Dash to the Future

Dash to the future

Mercedes-Benz has designs on tomorrow’s truck dashboards. Brian Weatherley has been to Germany to learn that it’s all about the ‘User Interface’ – and delivering vital driver information

Before we go any further, when you look at your truck dashboard what do you like to see? Big, ‘old-school’, analogue dials with needles? Or maybe you’re a new generation, social-media savvy driver raised on the internet and video gaming, who’s more at home with touch-screen technology and animated computer graphics? If you’re in the latter group, we’ve got good news for you. At a recent Mercedes-Benz ‘FutureLab’ symposium, held at the manufacturer’s massive Wörth assembly plant, a fortunate group were glimpse of the truck dashboard of the future. And believe us, it will be right-up your street…in more ways than you might imagine…

Dash To The Future Dashboard

One-piece digital dash and touch-screen in latest A-Class car provides a hint as to what might appear in a future Mercedes van or truck cab

Among all the crystal ball-gazing, which included autonomous trucks and battery powered vehicles, we were hooked by a fascinating workshop entitled ‘Design inside out’ which looked at what a future ‘User interface’ (i.e. dashboard) might look like. Above-all-else it also confirmed our thoughts that the creators of tomorrow’s UI are just as likely to come from the burgeoning world of computer animation and video gaming, as traditional centres of automotive design.

So how do you go about creating the dashboard of the future? Alexander Graf from Mercedes’s department of ‘Digital Graphic Design Realisation’ explains that first Merc’s designers create a draft sketch of the proposed dashboard, based on what needs to be shown – like legal requirements and so on – as well as the basic specification and positioning of each information element. Next, using Photoshop, that preliminary sketch is turned into a 2D picture. However, as 2D pictures aren’t particularly flexible from a designer’s perspective it’s quickly turned into a more dynamic 3D ‘on-screen’ version. This is where the computer animators come in, for in terms of what a 3D display can show the possibilities are amazing, as Graf confirms: “In 3D it’s very flexible what you can see; regardless of the size of the screen or the aspect ratio.”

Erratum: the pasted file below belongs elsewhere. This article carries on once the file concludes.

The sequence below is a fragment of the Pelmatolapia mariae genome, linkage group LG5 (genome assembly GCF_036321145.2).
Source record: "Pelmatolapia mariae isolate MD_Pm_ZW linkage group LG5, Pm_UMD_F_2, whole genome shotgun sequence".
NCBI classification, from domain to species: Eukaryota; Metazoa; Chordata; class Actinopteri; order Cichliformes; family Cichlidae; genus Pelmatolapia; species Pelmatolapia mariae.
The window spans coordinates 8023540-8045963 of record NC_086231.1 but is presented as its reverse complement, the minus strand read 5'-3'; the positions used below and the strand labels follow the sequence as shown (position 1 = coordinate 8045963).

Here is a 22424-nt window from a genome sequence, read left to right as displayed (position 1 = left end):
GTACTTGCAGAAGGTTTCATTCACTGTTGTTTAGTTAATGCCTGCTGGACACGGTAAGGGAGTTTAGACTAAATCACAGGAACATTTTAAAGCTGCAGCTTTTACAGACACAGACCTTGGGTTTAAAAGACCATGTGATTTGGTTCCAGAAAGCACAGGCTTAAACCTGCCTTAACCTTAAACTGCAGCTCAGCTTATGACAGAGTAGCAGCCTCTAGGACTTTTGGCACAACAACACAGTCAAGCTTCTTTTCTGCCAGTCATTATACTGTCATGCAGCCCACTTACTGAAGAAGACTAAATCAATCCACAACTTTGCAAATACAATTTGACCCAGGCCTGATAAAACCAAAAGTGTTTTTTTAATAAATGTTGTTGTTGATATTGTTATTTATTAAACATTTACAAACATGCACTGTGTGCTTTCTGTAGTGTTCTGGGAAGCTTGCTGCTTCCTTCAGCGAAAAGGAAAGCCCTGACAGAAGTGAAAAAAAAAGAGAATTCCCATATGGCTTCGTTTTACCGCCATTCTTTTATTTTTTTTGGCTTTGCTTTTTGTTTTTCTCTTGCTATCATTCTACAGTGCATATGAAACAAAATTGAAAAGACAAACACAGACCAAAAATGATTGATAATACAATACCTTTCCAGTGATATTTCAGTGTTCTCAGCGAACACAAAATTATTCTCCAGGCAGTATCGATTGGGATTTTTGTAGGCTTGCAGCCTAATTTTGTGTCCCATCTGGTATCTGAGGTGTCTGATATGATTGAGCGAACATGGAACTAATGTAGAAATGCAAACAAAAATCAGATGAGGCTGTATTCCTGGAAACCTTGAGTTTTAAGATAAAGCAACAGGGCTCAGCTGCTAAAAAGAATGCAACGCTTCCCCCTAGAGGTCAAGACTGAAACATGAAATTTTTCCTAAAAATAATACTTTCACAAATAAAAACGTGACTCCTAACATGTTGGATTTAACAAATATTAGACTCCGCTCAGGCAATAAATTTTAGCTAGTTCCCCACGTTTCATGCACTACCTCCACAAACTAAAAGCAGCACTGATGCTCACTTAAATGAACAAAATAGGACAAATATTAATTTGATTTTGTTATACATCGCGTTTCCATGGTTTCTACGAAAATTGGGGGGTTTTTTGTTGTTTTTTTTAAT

The rolling road

To prove that point, Graf showed us an attractive futuristic dash display in which two digital dials (actually ‘quadrants’) consisting of a normal rev-counter and a speedo sat on each side of the screen, while the central area was taken up by a ‘rolling’ animated view of the road ahead that disappeared into an artificial horizon. Just like a sat-nav screen the animated central 3D roadscape graphically replicates the road ahead but with some clever additions. For example, it can simulate a vehicle passing alongside the truck, gradually appearing from the bottom of the screen before accelerating away towards the horizon. Such a feature could be useful within a blind-spot detection system, alerting a driver to the proximity of other road-users.

Dash To The Future Design

The time to convert an initial 2-D sketch for a dashboard into a working digital rendition is surprisingly short